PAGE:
This is why I greeted the film Oka! with mild concern.  That I wanted to see it was certain.  I just did not want my enthusiasm to be distracted by the burdens of representation.  The film was recently playing here in San Francisco for a very short time.  Based on ethnomusicologist Louis Sarno’s more than twenty-five years among the BaAka, or Bayaka, (“Pygmy”) in Yandoumbe, Central African Republic, the story tells of one Larry Whitman, played by Kris Marshall, who travels to Africa to record the music of this community.  The BaAka play the characters of this story, characters who represent people in Sarno’s life from an earlier generation.  Directed by Lavinia Currier, and co-written by Currier and Sarno, the film is filled with rich acoustic and visual textures.  The performance by a group of non-actors is excellent.  I am reminded of earlier attempts to film stories within traditional cultures using non-actors.  Director F.W. Murnau’s Tabu, a Story of the South Seas (1931) advertised the fact that only native-born South Sea islanders, “half-castes,” and Chinese played the roles portrayed in the film.  Michael Powell directed The Edge of the World (1937) at Foula on the Shetland Islands off the coast of Scotland, focusing on two families that are torn between preserving their native island culture and younger members leaving for a modern world.  Powell did use professional actors but drew the acting corps from true islanders.  Salt of the Earth (1954), directed by blacklist victim Herbert J. Biberman, involved actual Mexican American miners and their families in telling the story of the 1951 strike against Empire Zinc Company in Grant County, New Mexico.  Director Gillo Pontecorvo strove for realism in The Battle of Algiers (1966) by employing Algerian non-actors.  Rolf de Heer’s production of Ten Canoes (2006) involved an Arnhem Land, Australia community casting themselves as actors based on a 1936 photograph taken by anthropologist Donald Thomson and shown to director De Heer by actor David Gulpilil.  The BaAka are master storytellers, as Sarno relates in his memoir, Song from the Forest: My Life Among the Ba-Benjellé Pygmies (Houghton Mifflin Company, Boston, 1993).  The acting demanded of them for the film ushered in a new dimension of story telling and required a different understanding than their familiarity with the documentary film process (refer to http://okamovie.com/).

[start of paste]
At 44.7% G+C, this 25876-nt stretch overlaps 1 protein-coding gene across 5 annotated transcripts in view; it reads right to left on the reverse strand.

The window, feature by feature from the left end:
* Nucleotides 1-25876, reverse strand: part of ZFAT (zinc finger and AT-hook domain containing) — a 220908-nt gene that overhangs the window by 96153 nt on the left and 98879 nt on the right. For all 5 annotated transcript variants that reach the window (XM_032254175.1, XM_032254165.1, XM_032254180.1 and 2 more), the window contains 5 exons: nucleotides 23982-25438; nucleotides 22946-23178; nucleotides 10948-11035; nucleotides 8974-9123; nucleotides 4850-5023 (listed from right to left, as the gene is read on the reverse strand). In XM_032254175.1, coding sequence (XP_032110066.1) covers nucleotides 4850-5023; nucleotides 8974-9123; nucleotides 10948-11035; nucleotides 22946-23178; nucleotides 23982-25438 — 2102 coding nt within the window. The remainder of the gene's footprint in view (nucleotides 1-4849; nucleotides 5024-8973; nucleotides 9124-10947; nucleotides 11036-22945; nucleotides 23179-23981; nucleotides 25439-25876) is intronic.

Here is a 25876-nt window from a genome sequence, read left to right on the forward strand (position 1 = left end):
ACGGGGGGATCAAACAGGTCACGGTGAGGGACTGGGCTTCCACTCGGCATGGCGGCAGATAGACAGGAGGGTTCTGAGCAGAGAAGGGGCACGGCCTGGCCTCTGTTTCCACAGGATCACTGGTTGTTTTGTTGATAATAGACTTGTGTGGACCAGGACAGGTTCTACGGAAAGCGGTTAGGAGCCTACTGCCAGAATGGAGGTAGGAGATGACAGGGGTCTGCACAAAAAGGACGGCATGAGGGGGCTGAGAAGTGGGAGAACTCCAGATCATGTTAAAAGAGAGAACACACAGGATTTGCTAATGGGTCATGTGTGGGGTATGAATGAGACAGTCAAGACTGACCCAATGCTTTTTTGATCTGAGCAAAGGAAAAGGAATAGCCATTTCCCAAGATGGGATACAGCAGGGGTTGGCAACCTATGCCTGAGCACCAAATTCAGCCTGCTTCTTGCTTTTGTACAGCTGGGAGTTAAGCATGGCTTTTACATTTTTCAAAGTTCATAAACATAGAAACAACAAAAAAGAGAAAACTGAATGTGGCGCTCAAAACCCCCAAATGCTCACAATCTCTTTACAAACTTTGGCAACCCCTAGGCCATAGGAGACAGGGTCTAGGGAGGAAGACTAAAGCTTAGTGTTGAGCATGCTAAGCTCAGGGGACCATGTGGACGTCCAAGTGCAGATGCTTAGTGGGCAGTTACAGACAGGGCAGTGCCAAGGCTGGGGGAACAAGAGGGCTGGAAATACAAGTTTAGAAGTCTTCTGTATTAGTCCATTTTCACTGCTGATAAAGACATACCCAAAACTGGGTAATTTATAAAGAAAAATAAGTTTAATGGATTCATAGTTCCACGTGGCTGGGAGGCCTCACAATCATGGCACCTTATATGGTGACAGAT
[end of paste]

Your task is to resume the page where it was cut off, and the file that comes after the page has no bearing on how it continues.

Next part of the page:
My only experience with Pygmy music was through Deep Forest, Michel Sanchez and Eric Mouquet’s 1993 debut album.  The musicians combined New Age electronics with UNESCO field recordings of music from Zaire, the Solomon Islands, Burundi, Tibesti and the Sahel.  The vocal recordings of the Pygmy on the album are enchanting.  In the film Oka!, the title taken from the Benjellé meaning “listen,” the music of the people and the sounds of the forest merge and separate in subtle ways, an orchestration that makes this film an aural pleasure.  Steeped in the love of music, having once had the boyhood ambition of later becoming a composer, Sarno was reawakened by a song heard on a Flemish radio station.  Leaving from Paris with a one-way ticket and what remained of his savings, Sarno traveled to Bangui in Central African Repulblic.